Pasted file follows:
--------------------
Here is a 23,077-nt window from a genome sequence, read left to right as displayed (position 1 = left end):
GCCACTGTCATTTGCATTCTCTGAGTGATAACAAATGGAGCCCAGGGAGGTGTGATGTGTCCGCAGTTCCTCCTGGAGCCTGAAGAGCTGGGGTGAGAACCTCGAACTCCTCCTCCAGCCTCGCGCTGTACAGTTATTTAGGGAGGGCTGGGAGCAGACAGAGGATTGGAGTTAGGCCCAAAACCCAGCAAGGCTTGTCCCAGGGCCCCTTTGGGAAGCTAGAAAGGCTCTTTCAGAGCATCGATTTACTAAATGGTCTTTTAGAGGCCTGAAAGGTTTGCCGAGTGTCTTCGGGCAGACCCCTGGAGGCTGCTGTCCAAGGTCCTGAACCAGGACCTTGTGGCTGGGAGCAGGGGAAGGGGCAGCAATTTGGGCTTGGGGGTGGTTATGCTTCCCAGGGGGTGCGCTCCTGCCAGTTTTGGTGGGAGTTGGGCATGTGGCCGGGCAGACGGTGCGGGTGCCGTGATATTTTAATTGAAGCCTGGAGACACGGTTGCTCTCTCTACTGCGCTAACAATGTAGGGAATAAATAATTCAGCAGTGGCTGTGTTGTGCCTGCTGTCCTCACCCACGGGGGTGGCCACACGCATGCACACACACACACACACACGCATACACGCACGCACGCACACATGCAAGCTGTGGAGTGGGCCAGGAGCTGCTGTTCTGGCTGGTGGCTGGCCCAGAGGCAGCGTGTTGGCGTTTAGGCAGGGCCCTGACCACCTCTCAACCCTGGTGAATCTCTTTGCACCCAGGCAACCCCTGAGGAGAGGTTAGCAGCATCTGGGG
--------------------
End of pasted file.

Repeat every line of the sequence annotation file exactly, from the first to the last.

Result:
Here is a 23,077-nt window from a genome sequence, read left to right as displayed (position 1 = left end):
GCCACTGTCATTTGCATTCTCTGAGTGATAACAAATGGAGCCCAGGGAGGTGTGATGTGTCCGCAGTTCCTCCTGGAGCCTGAAGAGCTGGGGTGAGAACCTCGAACTCCTCCTCCAGCCTCGCGCTGTACAGTTATTTAGGGAGGGCTGGGAGCAGACAGAGGATTGGAGTTAGGCCCAAAACCCAGCAAGGCTTGTCCCAGGGCCCCTTTGGGAAGCTAGAAAGGCTCTTTCAGAGCATCGATTTACTAAATGGTCTTTTAGAGGCCTGAAAGGTTTGCCGAGTGTCTTCGGGCAGACCCCTGGAGGCTGCTGTCCAAGGTCCTGAACCAGGACCTTGTGGCTGGGAGCAGGGGAAGGGGCAGCAATTTGGGCTTGGGGGTGGTTATGCTTCCCAGGGGGTGCGCTCCTGCCAGTTTTGGTGGGAGTTGGGCATGTGGCCGGGCAGACGGTGCGGGTGCCGTGATATTTTAATTGAAGCCTGGAGACACGGTTGCTCTCTCTACTGCGCTAACAATGTAGGGAATAAATAATTCAGCAGTGGCTGTGTTGTGCCTGCTGTCCTCACCCACGGGGGTGGCCACACGCATGCACACACACACACACACACGCATACACGCACGCACGCACACATGCAAGCTGTGGAGTGGGCCAGGAGCTGCTGTTCTGGCTGGTGGCTGGCCCAGAGGCAGCGTGTTGGCGTTTAGGCAGGGCCCTGACCACCTCTCAACCCTGGTGAATCTCTTTGCACCCAGGCAACCCCTGAGGAGAGGTTAGCAGCATCTGGGG